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NCJ Number: 228125 Find in a Library
Title: Juveniles and Other Young Persons (18 and Under) in the Federal Criminal Justice System
Author(s): William J. Sabol
Date Published: March 2003
Page Count: 106
Sponsoring Agency: National Ctr for Juvenile Justice
Pittsburgh, PA 15203-2363
Grant Number: 70099-014
Sale Source: National Ctr for Juvenile Justice
3700 South Water Street, Suite 200
Pittsburgh, PA 15203-2363
United States of America
Document: DOC
Type: Statistics
Format: Document
Language: English
Country: United States of America
Annotation: This paper explores the trends in the criminal case processing of juveniles (under age 18) in the Federal Criminal Justice System from 1994 to 2001.
Abstract: Highlights of findings include: (1) Federal arrests of persons who were 18 years of age and under comprised less than 2 percent of all Federal arrests; between 1994 and 2001, the number of such arrests increased by 73 percent from 1,424 to 2,462; (2) arrests of young persons for drug and immigration offenses increased throughout the reporting period and were the predominant offense categories of arrest; (3) the majority of persons 18 years of age and under who were arrested federally were male, comprising 83.5 percent; (4) the share of Federal arrests comprised by females increased from 12.4 percent in 1994 to 16.5 percent in 2001; (5) the number of persons 18 and under at the time of sentencing and sentenced in Federal court increased by about 50 percent from 251 to 371; (6) drug offenses comprised the largest number of young defendants sentenced during this period; (7) among those sentenced, the number of Whites increased two-and-one-half times from 111 to 247, while the number of African-Americans decreased from 110 to 72; (8) between 1994 and 2001, the number of persons 18 and under who received prison sentences increased from 176 to 288; (9) the percentage of convicted defendants under the Federal sentencing guidelines who received some prison ranged from a low of 64 percent (1997) to over 80 percent; and (10) the majority of juveniles committed into the Federal Bureau of Prisons were male (more than 90 percent), non-Hispanic (over 80 percent), United States citizens (more than 90 percent), and Native Americans (between 44 and 60 percent). The paper examines trends in Federal arrests of young persons who were 18 and under at the time of their arrest from 1994 to 2001, the sentences of young persons, and the trends in the custody of these young persons. Tables and figures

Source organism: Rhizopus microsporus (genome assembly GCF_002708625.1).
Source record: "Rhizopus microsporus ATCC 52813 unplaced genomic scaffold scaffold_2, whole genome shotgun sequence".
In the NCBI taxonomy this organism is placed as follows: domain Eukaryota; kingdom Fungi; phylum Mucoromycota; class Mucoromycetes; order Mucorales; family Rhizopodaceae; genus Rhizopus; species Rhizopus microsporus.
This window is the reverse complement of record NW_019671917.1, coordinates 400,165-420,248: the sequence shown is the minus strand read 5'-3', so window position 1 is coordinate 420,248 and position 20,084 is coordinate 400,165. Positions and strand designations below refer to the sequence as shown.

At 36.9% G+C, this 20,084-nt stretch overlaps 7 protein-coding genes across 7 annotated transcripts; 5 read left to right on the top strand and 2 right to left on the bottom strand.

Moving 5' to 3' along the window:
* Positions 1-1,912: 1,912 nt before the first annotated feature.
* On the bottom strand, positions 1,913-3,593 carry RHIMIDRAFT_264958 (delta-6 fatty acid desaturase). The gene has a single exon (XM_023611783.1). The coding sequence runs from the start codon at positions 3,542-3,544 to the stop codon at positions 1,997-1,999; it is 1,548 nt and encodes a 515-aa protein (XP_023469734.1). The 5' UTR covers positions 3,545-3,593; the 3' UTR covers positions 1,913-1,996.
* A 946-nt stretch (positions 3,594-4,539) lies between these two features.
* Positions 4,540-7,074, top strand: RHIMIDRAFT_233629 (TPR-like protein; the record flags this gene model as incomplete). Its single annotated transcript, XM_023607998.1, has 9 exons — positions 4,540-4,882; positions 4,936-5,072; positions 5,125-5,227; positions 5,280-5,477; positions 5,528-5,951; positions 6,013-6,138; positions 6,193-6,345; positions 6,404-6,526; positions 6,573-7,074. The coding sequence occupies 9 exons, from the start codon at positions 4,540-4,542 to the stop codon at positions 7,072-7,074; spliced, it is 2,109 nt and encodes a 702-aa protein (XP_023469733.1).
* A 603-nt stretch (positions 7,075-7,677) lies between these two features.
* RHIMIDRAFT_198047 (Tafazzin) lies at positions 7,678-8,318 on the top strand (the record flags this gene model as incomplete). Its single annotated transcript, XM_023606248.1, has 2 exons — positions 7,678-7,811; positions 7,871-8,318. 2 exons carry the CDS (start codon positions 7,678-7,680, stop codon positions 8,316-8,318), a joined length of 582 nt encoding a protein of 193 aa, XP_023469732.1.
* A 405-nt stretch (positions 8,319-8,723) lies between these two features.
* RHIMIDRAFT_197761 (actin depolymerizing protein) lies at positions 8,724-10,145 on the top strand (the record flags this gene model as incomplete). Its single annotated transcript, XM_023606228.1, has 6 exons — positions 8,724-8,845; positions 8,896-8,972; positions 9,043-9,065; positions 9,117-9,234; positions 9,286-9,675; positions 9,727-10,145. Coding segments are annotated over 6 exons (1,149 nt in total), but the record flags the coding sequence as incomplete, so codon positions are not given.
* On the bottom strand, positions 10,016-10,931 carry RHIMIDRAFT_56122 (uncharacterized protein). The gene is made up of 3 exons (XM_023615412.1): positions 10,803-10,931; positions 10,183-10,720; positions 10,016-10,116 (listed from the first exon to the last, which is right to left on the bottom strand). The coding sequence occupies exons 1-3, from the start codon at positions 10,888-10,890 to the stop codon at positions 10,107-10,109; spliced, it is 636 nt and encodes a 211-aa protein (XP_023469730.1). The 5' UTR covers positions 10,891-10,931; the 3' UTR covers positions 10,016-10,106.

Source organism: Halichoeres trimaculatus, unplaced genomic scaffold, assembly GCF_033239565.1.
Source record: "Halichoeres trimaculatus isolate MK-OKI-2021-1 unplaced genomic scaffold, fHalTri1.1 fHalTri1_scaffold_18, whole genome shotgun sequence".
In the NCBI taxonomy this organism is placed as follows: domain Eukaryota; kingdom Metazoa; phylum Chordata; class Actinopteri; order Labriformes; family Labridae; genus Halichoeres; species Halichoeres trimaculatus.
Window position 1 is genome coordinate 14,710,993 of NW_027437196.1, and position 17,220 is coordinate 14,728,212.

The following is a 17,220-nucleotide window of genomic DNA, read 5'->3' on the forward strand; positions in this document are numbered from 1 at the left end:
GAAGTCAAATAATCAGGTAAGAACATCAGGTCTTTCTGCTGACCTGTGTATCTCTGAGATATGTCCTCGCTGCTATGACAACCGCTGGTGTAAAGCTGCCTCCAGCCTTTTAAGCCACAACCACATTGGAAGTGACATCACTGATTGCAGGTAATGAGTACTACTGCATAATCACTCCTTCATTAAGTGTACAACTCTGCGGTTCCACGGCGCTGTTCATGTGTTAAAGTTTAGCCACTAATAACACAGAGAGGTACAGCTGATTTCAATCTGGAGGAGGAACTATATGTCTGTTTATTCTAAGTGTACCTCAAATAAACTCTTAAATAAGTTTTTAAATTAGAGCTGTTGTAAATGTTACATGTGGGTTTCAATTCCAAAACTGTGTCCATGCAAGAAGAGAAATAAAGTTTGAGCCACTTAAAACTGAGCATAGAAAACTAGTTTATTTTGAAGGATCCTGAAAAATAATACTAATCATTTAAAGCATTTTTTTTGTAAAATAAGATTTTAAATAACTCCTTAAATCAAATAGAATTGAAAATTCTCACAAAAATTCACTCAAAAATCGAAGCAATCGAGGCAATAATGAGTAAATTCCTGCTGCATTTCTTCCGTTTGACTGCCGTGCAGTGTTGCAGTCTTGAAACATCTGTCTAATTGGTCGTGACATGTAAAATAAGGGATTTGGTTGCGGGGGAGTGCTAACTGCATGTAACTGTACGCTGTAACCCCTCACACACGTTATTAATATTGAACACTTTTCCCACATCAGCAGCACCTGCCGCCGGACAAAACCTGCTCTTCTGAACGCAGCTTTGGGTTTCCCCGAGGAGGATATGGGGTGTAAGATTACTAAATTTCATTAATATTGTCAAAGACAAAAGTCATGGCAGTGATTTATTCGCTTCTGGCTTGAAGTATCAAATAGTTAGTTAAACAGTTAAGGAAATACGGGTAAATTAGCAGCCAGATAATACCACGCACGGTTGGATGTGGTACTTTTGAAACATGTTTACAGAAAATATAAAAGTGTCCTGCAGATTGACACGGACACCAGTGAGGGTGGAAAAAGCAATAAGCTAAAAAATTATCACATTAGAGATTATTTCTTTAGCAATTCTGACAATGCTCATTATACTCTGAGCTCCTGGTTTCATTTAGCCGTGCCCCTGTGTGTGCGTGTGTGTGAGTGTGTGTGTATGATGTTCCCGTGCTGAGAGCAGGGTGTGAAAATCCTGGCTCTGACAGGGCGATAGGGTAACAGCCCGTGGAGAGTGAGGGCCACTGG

Main Term(s): Juvenile processing
Index Term(s): Case processing; Federal courts; Federal sentencing guidelines; Juvenile arrest statistics; Juvenile court statistics; Juvenile court trends; Juvenile offenders; Juvenile sentencing; Juvenile statistics
To cite this abstract, use the following link:
http://www.ncjrs.gov/App/publications/abstract.aspx?ID=250138

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